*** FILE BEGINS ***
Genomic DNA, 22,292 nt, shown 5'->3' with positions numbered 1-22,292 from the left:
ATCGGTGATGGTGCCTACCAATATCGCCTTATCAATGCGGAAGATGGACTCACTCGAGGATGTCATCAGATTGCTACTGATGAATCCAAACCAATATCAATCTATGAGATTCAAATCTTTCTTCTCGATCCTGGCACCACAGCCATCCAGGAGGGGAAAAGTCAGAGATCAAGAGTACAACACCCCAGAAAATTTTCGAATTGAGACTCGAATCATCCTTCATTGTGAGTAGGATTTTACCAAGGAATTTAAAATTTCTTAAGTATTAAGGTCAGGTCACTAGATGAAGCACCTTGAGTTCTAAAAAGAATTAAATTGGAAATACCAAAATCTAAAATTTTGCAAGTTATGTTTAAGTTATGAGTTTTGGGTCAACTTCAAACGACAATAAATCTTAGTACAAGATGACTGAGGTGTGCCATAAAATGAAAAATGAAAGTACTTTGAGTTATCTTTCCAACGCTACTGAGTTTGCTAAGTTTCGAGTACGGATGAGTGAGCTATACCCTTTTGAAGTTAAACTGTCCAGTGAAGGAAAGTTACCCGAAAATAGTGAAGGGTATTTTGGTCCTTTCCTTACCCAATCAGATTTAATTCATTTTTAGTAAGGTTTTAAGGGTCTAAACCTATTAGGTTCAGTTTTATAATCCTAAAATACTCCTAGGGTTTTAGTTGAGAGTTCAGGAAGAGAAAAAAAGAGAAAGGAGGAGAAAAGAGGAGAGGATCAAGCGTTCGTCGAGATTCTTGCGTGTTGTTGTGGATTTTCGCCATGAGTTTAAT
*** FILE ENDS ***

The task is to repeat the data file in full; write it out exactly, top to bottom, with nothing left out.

Genomic DNA, 22,292 nt, shown 5'->3' with positions numbered 1-22,292 from the left:
ATCGGTGATGGTGCCTACCAATATCGCCTTATCAATGCGGAAGATGGACTCACTCGAGGATGTCATCAGATTGCTACTGATGAATCCAAACCAATATCAATCTATGAGATTCAAATCTTTCTTCTCGATCCTGGCACCACAGCCATCCAGGAGGGGAAAAGTCAGAGATCAAGAGTACAACACCCCAGAAAATTTTCGAATTGAGACTCGAATCATCCTTCATTGTGAGTAGGATTTTACCAAGGAATTTAAAATTTCTTAAGTATTAAGGTCAGGTCACTAGATGAAGCACCTTGAGTTCTAAAAAGAATTAAATTGGAAATACCAAAATCTAAAATTTTGCAAGTTATGTTTAAGTTATGAGTTTTGGGTCAACTTCAAACGACAATAAATCTTAGTACAAGATGACTGAGGTGTGCCATAAAATGAAAAATGAAAGTACTTTGAGTTATCTTTCCAACGCTACTGAGTTTGCTAAGTTTCGAGTACGGATGAGTGAGCTATACCCTTTTGAAGTTAAACTGTCCAGTGAAGGAAAGTTACCCGAAAATAGTGAAGGGTATTTTGGTCCTTTCCTTACCCAATCAGATTTAATTCATTTTTAGTAAGGTTTTAAGGGTCTAAACCTATTAGGTTCAGTTTTATAATCCTAAAATACTCCTAGGGTTTTAGTTGAGAGTTCAGGAAGAGAAAAAAAGAGAAAGGAGGAGAAAAGAGGAGAGGATCAAGCGTTCGTCGAGATTCTTGCGTGTTGTTGTGGATTTTCGCCATGAGTTTAAT